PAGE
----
Waiting for the freeze: Ice fishing season is coming up fast

17719872 - man ice fishing on a frozen canadian lake.For some, fishing is just more fun when the water is solid. Freeze-up hasn’t yet settled on much of the west, but we’re eagerly waiting for ice fishing to begin. Here’s what you should know before you go!

Play it safe. The age-old warning of “walking on thin ice” is very literal here. Don’t do it! Instead, do your research and call ahead to local bait shops or outfitters before setting out to make sure the ice is thick enough to support your weight. A typical rule of thumb is that 4 inches of hard, non-slushy ice should be enough to support people traveling on-foot. If you have less ice than that, stay off. Surface ice is rarely of uniform thickness, so be sure to test the cover before you with an ice chisel, spud bar or long-bit cordless drill.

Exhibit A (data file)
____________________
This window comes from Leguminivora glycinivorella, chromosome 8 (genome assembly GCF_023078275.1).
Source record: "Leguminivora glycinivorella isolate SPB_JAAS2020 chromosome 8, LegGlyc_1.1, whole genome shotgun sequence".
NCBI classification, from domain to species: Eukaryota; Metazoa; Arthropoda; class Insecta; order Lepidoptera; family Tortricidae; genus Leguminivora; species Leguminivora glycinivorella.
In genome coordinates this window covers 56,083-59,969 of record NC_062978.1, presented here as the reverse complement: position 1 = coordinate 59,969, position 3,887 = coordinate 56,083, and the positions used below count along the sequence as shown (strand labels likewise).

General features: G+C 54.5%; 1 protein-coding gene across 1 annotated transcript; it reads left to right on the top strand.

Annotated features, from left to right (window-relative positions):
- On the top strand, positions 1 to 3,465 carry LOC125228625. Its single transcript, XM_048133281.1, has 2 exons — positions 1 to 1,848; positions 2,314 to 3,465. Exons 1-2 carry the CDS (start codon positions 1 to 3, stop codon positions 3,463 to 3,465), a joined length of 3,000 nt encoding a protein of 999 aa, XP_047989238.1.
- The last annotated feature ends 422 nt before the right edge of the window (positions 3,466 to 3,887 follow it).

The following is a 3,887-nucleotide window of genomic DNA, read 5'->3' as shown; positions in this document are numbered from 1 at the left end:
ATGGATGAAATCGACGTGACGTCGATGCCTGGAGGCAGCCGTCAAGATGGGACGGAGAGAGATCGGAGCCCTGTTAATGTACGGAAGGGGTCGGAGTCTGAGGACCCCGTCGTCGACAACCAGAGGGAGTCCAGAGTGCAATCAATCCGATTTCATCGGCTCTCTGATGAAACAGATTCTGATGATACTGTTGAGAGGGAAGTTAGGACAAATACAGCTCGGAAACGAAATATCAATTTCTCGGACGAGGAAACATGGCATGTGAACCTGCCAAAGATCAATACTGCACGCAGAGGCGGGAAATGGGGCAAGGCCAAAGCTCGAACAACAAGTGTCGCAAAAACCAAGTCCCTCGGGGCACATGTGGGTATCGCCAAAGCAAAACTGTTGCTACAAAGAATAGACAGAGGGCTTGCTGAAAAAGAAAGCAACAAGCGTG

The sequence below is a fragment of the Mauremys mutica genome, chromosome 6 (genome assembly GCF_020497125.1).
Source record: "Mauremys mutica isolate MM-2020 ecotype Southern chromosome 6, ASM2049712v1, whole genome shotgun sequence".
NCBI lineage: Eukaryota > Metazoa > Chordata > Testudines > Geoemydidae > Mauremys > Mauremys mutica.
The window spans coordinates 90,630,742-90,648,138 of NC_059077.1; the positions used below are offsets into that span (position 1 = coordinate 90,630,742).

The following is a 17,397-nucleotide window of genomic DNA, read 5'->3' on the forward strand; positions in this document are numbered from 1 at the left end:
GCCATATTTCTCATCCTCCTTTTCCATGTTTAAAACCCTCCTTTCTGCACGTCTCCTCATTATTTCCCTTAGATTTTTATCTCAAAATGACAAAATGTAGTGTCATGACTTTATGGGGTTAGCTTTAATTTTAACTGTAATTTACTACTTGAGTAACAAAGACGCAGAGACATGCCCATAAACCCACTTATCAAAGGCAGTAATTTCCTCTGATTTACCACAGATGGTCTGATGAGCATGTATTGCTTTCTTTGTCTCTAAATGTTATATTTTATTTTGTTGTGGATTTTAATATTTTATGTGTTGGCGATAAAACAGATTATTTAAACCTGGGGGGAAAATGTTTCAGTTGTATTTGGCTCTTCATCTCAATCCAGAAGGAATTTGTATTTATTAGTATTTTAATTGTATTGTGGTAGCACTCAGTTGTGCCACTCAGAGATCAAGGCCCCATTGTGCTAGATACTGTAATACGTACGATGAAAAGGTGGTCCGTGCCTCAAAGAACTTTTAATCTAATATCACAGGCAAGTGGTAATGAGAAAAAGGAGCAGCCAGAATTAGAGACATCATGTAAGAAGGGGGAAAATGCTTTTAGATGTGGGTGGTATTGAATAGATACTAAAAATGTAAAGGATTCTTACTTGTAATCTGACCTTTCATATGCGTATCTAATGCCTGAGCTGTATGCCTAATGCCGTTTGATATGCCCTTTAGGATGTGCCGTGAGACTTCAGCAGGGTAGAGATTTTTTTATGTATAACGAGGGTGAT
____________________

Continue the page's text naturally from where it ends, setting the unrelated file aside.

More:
Dress for the elements. This is a winter activity, so you need to come prepared for the occasion. Dress warm with a layering strategy, and don’t forget to bundle up your feet and hands. Get yourself a set of cleats that you can wear over your boots for extra traction and strap on a PFD or float suit for safety’s sake.

Gear up. The equipment is a little different this time around. Maybe the most obvious piece of equipment here is an auger to get through the ice. You can go with a hand, electric or gas-powered auger, all of which have their pros and cons. Once you’ve got a hole punched, you’re going to need something to fish with. Your open-water gear probably isn’t going to cut it. Ice fishing rods are much shorter, as you don’t have to cast, and the reduced length helps maneuver around the ice hole. Bring yourself a bucket or chair to sit on and, if you so choose, pack along a shelter to make the experience that much more comfortable.

Fishing is a true four-season sport for those hardy enough to face the cold. If you’re a first-timer or a seasoned pro on the ice, the winter has a lot to offer for anglers of all stripes.